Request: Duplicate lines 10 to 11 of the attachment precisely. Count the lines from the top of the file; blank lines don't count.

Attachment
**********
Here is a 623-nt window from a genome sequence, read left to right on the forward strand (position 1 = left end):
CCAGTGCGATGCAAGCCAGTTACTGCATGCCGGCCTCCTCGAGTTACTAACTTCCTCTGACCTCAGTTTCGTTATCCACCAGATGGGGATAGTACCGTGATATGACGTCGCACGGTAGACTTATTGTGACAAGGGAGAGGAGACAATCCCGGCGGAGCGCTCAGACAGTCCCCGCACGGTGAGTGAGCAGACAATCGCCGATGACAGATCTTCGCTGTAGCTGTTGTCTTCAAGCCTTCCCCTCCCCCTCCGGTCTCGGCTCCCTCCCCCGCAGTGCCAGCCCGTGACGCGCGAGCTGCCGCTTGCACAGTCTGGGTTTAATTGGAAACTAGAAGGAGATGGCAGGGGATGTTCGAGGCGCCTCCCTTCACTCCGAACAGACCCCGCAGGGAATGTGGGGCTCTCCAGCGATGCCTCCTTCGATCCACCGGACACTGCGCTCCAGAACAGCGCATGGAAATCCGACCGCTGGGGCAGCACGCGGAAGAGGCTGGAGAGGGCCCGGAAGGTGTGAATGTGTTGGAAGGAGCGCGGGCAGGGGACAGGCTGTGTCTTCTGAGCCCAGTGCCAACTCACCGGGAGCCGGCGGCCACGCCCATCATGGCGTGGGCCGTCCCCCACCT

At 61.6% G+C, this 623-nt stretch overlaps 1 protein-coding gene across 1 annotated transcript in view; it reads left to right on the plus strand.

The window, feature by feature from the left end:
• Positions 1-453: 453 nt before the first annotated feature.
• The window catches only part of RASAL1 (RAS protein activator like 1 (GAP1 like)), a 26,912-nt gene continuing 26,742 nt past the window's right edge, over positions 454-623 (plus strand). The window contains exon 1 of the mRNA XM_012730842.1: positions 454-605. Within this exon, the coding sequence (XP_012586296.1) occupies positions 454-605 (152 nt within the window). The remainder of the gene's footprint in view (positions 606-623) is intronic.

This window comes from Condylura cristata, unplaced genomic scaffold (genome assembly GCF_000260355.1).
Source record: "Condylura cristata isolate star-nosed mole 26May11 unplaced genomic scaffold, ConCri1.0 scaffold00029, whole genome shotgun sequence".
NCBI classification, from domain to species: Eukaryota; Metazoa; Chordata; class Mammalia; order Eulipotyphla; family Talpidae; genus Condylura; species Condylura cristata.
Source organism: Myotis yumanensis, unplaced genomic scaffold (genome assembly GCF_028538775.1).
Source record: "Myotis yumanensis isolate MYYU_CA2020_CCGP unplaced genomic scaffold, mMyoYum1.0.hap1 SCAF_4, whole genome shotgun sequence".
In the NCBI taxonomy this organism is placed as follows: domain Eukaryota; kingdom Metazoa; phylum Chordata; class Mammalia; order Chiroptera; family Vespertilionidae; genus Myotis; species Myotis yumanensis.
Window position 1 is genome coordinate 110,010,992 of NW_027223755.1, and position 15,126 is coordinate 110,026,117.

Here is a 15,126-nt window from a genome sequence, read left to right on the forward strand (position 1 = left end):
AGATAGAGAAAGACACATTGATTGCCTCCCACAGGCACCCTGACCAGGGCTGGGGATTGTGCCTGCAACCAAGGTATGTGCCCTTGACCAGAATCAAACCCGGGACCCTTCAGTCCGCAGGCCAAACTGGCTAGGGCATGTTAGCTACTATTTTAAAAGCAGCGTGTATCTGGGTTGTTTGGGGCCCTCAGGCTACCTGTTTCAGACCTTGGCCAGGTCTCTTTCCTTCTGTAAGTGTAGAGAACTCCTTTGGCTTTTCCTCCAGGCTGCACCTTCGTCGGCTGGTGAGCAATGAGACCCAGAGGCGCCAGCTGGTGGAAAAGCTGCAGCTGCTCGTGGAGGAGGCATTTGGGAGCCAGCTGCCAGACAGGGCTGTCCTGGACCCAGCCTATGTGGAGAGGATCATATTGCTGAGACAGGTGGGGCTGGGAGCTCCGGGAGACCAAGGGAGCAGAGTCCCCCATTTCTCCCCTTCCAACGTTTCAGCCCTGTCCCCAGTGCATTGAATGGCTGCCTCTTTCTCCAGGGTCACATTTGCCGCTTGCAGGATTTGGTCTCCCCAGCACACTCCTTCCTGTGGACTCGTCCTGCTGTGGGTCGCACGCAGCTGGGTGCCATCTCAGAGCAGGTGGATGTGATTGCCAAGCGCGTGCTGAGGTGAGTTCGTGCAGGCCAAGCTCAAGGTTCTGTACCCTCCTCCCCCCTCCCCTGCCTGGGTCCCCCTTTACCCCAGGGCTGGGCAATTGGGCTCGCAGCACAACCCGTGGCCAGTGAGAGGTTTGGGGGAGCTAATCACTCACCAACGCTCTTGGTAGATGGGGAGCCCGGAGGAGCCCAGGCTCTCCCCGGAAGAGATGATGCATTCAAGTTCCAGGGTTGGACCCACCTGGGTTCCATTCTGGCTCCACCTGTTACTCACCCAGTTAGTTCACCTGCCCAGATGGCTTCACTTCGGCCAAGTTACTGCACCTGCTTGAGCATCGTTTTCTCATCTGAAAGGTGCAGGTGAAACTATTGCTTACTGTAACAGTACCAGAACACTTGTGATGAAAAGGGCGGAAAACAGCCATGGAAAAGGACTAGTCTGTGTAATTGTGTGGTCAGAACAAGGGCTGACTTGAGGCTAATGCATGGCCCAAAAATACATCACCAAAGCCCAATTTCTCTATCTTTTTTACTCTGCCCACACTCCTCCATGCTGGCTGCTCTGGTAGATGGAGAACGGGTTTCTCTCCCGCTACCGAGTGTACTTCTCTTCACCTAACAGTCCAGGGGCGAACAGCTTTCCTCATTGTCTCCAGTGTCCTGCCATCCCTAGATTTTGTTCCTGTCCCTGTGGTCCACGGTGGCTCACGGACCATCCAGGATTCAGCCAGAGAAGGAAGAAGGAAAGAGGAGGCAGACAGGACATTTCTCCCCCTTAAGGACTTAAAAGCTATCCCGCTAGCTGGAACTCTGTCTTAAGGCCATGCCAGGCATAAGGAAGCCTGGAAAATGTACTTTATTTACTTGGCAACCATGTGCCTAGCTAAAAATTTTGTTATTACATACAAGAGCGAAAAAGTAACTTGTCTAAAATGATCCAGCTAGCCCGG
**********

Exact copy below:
Source organism: Myotis yumanensis, unplaced genomic scaffold (genome assembly GCF_028538775.1).
Source record: "Myotis yumanensis isolate MYYU_CA2020_CCGP unplaced genomic scaffold, mMyoYum1.0.hap1 SCAF_4, whole genome shotgun sequence".